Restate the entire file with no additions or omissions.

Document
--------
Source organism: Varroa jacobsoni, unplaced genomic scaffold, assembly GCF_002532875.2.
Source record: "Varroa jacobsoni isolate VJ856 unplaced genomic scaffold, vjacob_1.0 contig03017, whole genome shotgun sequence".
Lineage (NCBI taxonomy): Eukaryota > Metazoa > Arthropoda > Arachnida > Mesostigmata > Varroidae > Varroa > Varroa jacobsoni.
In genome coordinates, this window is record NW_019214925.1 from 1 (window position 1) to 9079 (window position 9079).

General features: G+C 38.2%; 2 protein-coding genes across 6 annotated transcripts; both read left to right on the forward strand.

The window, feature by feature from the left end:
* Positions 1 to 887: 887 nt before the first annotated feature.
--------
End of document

Source organism: Varroa jacobsoni, unplaced genomic scaffold, assembly GCF_002532875.2.
Source record: "Varroa jacobsoni isolate VJ856 unplaced genomic scaffold, vjacob_1.0 contig03017, whole genome shotgun sequence".
Lineage (NCBI taxonomy): Eukaryota > Metazoa > Arthropoda > Arachnida > Mesostigmata > Varroidae > Varroa > Varroa jacobsoni.
In genome coordinates, this window is record NW_019214925.1 from 1 (window position 1) to 9079 (window position 9079).

General features: G+C 38.2%; 2 protein-coding genes across 6 annotated transcripts; both read left to right on the forward strand.

The window, feature by feature from the left end:
* Positions 1 to 887: 887 nt before the first annotated feature.